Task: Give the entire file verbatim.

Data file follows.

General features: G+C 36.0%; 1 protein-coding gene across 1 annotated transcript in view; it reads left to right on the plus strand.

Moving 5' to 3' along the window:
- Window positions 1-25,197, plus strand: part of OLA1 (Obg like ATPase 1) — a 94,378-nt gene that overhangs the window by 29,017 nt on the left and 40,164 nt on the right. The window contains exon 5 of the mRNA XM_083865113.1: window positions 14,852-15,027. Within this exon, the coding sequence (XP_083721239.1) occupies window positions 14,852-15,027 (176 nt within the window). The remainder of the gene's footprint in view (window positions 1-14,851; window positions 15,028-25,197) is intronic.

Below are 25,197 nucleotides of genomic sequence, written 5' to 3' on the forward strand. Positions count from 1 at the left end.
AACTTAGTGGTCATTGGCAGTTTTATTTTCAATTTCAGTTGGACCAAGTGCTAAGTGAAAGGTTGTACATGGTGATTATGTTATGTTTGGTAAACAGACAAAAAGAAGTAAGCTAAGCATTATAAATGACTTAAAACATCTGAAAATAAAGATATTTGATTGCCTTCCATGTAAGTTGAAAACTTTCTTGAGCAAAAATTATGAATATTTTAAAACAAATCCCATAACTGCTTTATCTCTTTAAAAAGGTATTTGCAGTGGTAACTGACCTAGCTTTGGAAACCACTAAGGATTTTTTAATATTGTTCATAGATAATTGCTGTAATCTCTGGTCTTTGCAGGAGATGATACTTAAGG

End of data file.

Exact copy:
General features: G+C 36.0%; 1 protein-coding gene across 1 annotated transcript in view; it reads left to right on the plus strand.

Moving 5' to 3' along the window:
- Window positions 1-25,197, plus strand: part of OLA1 (Obg like ATPase 1) — a 94,378-nt gene that overhangs the window by 29,017 nt on the left and 40,164 nt on the right. The window contains exon 5 of the mRNA XM_083865113.1: window positions 14,852-15,027. Within this exon, the coding sequence (XP_083721239.1) occupies window positions 14,852-15,027 (176 nt within the window). The remainder of the gene's footprint in view (window positions 1-14,851; window positions 15,028-25,197) is intronic.

Below are 25,197 nucleotides of genomic sequence, written 5' to 3' on the forward strand. Positions count from 1 at the left end.
AACTTAGTGGTCATTGGCAGTTTTATTTTCAATTTCAGTTGGACCAAGTGCTAAGTGAAAGGTTGTACATGGTGATTATGTTATGTTTGGTAAACAGACAAAAAGAAGTAAGCTAAGCATTATAAATGACTTAAAACATCTGAAAATAAAGATATTTGATTGCCTTCCATGTAAGTTGAAAACTTTCTTGAGCAAAAATTATGAATATTTTAAAACAAATCCCATAACTGCTTTATCTCTTTAAAAAGGTATTTGCAGTGGTAACTGACCTAGCTTTGGAAACCACTAAGGATTTTTTAATATTGTTCATAGATAATTGCTGTAATCTCTGGTCTTTGCAGGAGATGATACTTAAGG